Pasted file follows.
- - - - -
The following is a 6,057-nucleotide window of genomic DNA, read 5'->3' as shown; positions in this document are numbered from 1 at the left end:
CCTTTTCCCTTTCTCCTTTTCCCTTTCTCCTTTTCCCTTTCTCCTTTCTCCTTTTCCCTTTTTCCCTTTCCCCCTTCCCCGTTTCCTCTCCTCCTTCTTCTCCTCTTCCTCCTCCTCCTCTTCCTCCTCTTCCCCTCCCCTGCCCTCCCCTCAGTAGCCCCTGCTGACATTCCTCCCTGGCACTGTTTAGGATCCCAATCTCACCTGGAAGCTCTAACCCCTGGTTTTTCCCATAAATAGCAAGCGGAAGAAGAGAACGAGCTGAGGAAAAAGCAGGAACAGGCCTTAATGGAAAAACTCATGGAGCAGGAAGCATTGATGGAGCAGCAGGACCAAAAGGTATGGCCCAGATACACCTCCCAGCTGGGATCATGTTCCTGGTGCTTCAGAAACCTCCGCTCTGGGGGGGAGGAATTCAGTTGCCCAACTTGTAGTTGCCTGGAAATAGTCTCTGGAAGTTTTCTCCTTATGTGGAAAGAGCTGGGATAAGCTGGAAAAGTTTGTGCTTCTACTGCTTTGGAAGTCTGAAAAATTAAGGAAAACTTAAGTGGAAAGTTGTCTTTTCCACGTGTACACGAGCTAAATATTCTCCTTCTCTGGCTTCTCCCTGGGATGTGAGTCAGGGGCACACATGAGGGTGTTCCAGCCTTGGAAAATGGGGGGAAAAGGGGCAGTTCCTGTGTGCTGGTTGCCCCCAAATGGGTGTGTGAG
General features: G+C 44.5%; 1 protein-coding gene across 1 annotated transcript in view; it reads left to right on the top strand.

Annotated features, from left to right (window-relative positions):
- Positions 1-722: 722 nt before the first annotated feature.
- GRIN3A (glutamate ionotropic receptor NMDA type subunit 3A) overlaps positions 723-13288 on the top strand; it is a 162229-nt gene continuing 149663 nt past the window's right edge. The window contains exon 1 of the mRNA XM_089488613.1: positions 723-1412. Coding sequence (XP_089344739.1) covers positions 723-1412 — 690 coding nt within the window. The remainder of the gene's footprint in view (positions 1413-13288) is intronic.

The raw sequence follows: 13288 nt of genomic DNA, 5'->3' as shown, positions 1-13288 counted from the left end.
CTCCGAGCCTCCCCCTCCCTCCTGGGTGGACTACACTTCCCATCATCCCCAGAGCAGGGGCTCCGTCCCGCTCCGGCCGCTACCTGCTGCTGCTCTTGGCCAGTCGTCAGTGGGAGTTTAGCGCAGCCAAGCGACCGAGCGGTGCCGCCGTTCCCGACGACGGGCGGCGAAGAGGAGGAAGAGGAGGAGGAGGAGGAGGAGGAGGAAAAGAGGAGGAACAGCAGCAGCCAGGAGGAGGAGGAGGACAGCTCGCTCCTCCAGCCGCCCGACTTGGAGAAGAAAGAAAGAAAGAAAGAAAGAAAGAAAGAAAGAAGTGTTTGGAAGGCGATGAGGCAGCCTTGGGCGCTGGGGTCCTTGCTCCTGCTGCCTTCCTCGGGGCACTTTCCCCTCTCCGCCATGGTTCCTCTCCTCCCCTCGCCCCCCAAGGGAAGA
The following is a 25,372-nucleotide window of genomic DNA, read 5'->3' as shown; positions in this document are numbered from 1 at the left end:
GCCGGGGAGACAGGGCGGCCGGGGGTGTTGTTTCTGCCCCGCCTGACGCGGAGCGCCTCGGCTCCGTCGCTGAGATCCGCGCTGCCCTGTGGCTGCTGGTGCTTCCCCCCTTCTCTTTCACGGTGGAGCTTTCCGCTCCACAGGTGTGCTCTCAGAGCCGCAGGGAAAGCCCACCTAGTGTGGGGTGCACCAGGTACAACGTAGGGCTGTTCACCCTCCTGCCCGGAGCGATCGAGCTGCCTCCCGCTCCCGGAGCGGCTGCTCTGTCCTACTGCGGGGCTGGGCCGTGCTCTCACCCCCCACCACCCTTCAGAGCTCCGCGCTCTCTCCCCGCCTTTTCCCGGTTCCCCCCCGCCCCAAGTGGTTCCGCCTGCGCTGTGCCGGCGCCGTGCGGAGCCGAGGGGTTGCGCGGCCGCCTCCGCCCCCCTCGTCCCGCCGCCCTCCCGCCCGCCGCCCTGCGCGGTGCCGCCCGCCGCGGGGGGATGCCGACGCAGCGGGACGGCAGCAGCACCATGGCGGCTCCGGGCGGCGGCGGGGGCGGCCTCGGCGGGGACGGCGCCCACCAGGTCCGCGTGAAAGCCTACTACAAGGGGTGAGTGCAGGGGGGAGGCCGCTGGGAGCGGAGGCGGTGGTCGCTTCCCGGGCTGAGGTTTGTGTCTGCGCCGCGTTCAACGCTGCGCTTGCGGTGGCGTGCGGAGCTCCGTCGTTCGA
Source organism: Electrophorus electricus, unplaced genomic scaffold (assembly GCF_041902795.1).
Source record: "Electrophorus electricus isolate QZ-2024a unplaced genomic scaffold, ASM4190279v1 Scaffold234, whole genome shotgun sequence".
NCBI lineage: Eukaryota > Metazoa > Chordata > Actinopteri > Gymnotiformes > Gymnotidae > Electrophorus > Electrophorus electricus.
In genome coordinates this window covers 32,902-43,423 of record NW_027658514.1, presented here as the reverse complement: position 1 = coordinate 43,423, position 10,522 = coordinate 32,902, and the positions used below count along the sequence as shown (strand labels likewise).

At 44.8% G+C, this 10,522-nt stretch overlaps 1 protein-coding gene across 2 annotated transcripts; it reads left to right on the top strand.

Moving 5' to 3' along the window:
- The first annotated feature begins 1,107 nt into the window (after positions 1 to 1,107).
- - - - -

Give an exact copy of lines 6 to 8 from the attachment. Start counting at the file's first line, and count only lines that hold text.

- GRIN3A (glutamate ionotropic receptor NMDA type subunit 3A) overlaps positions 723-13288 on the top strand; it is a 162229-nt gene continuing 149663 nt past the window's right edge. The window contains exon 1 of the mRNA XM_089488613.1: positions 723-1412. Coding sequence (XP_089344739.1) covers positions 723-1412 — 690 coding nt within the window. The remainder of the gene's footprint in view (positions 1413-13288) is intronic.

The raw sequence follows: 13288 nt of genomic DNA, 5'->3' as shown, positions 1-13288 counted from the left end.
CTCCGAGCCTCCCCCTCCCTCCTGGGTGGACTACACTTCCCATCATCCCCAGAGCAGGGGCTCCGTCCCGCTCCGGCCGCTACCTGCTGCTGCTCTTGGCCAGTCGTCAGTGGGAGTTTAGCGCAGCCAAGCGACCGAGCGGTGCCGCCGTTCCCGACGACGGGCGGCGAAGAGGAGGAAGAGGAGGAGGAGGAGGAGGAGGAGGAAAAGAGGAGGAACAGCAGCAGCCAGGAGGAGGAGGAGGACAGCTCGCTCCTCCAGCCGCCCGACTTGGAGAAGAAAGAAAGAAAGAAAGAAAGAAAGAAAGAAAGAAGTGTTTGGAAGGCGATGAGGCAGCCTTGGGCGCTGGGGTCCTTGCTCCTGCTGCCTTCCTCGGGGCACTTTCCCCTCTCCGCCATGGTTCCTCTCCTCCCCTCGCCCCCCAAGGGAAGA